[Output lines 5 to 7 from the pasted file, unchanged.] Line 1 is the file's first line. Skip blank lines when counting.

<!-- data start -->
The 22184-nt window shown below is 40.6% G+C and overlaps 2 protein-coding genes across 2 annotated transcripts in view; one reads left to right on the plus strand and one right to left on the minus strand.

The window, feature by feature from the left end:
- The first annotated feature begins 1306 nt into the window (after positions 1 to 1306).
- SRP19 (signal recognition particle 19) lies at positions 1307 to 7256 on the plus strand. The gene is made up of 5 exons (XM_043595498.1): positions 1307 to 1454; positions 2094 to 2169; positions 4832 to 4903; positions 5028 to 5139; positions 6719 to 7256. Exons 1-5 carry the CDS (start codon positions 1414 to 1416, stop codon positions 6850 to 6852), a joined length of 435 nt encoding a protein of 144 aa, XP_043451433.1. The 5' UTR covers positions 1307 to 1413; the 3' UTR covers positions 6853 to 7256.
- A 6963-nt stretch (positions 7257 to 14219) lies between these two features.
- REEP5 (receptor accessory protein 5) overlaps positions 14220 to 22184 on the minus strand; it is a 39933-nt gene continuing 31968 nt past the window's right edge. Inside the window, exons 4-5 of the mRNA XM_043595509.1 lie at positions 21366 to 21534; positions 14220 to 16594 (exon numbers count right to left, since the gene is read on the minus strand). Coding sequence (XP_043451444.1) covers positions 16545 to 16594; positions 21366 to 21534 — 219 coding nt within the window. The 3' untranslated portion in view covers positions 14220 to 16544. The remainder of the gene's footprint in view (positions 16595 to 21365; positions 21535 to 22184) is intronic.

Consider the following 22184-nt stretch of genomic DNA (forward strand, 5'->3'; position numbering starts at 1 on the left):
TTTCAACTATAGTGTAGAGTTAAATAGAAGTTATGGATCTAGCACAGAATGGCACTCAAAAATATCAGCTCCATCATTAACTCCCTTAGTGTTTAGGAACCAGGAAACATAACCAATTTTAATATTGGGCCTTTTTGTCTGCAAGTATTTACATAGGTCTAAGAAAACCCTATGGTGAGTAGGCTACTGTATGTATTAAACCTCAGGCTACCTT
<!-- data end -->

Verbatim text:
- A 6963-nt stretch (positions 7257 to 14219) lies between these two features.
- REEP5 (receptor accessory protein 5) overlaps positions 14220 to 22184 on the minus strand; it is a 39933-nt gene continuing 31968 nt past the window's right edge. Inside the window, exons 4-5 of the mRNA XM_043595509.1 lie at positions 21366 to 21534; positions 14220 to 16594 (exon numbers count right to left, since the gene is read on the minus strand). Coding sequence (XP_043451444.1) covers positions 16545 to 16594; positions 21366 to 21534 — 219 coding nt within the window. The 3' untranslated portion in view covers positions 14220 to 16544. The remainder of the gene's footprint in view (positions 16595 to 21365; positions 21535 to 22184) is intronic.

Consider the following 22184-nt stretch of genomic DNA (forward strand, 5'->3'; position numbering starts at 1 on the left):